The Tribe’s music editor Michael Melia takes us behind the scenes
As the music editor for the Tribe, I ought to be more transparent. I must admit I play in an active band in St Andrews. Because complex copyright issues and ongoing legal allegations, I cannot mention the name of the band at present, but we are an alternative-indie rock band in town. I also have to admit that the Music Section is often subject only to one side of music as an art form – the product. The process is something that is, more often than not, simply taken for granted. Writing here, I aim to shed some light on my personal experiences in songwriting and how this process relates, on a larger scale, to the final products that we hear every day. First I’ll explore the creation of musical ideas and second I’ll cover the implementation of ideas through the ‘hardware’ of music making.
Songwriting seems to be somewhat of a black art – the ‘black box’ of music – to many outsiders of the craft, and the industry. Besides behind-the-scenes clips of musicians in the studio and brief mentions of recording, not much attention is given to the complex, exhausting, difficult, (and of course, creative and artistic) dimensions of songwriting. The first thing I can say about songwriting, from a musician’s perspective, is that it is a very subjective matter. People songwrite depending on their personalities, interests, abilities, and attitudes towards the music they express. In a sense, one may be right in calling it a ‘black box’ – as there are so many ways of generating output from input.
In my band we songwrite using many methods. Sometimes, one of us will have a full song already composed with lyrics and parts written. One person thinks of an idea, expresses it in a bass part, guitars, drums, and vocals; the others take this information and digest it. They then change and edit parts and pieces of the song, while keeping to the original structure. Sometimes, one of us only has a riff or a melody that we play to the others. From there, we work together with guitars to determine chords, verse and chorus form, and we begin arranging different parts with consideration given to the vocal melody. Sometimes we are simply sitting around, and someone plays a chord progression – another asks them to repeat it, while he figures out a different part. This is developing a song from thin air, working with others in the moment to make the foundations for a complete song.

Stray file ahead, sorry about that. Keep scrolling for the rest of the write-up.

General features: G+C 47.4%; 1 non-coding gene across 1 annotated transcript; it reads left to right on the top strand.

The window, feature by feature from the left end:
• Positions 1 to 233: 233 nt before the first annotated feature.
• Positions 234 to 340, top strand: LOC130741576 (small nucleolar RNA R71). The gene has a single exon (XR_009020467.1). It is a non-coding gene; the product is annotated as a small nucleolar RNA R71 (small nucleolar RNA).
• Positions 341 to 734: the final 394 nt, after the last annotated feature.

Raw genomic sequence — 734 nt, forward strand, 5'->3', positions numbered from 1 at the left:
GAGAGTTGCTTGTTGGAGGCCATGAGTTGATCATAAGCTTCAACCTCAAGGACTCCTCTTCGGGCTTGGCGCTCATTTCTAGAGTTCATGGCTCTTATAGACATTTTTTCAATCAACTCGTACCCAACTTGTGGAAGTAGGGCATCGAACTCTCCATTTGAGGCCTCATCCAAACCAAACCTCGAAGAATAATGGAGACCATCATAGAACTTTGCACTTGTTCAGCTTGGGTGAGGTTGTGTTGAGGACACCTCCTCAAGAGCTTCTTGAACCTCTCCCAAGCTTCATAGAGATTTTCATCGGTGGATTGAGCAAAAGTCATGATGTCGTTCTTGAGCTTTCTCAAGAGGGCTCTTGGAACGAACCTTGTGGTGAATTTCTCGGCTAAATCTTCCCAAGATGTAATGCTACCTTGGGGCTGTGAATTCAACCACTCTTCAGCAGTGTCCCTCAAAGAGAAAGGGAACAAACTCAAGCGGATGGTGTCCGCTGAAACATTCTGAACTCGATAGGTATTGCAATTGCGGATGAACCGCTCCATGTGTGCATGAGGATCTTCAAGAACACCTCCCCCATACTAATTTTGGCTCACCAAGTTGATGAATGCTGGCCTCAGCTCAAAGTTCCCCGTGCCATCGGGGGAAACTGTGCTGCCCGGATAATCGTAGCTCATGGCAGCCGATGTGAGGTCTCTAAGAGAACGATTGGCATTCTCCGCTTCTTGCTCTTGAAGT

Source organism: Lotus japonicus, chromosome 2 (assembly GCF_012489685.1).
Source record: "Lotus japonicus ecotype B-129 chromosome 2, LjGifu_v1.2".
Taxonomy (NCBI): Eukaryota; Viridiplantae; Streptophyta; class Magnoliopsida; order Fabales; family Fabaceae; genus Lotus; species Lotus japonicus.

The methods we use often involve music theory. Everything from considering chord qualities, timing, part-writing, natural progressions, cadences, and overall form incorporates this kind of knowledge. However, our process is different to many other forms of songwriting insofar as we don’t actually notate the songs we compose. Many theory-trained musicians, especially in jazz and classical music, orient themselves completely (or at least partially) to written sheet music. Mozart could compose and write out a full symphony score for nine, ten, or more parts by just sitting and reflecting by himself. He was able to write all the parts simultaneously for a full score from beginning to end. While this is incredibly impressive, many songs today are not written with this kind of immediate presence of knowledge. It is often a group effort.
Group dynamics in writing are often what makes the process so interesting. In my band, we write as four people with different music tastes and interests, but we write with consideration to one sound. It is the combination of all of the elements of all of our interests (and the omission of certain elements) that creates the final sound that is heard on a record. We incorporate elements of rock, folk, indie, alternative, ballad, and electronic altogether to find one sound. Sometimes coordinating this is difficult – and it is definitely one of the main hurdles in effective songwriting. All of this is hard enough, but this doesn’t even take into consideration the ‘hardware’ of the music making process – the instruments, the recording studio, and the mixing and editing. Ideas are malleable and flexible, but the sounds that result from them are definite and need much consideration and reflection.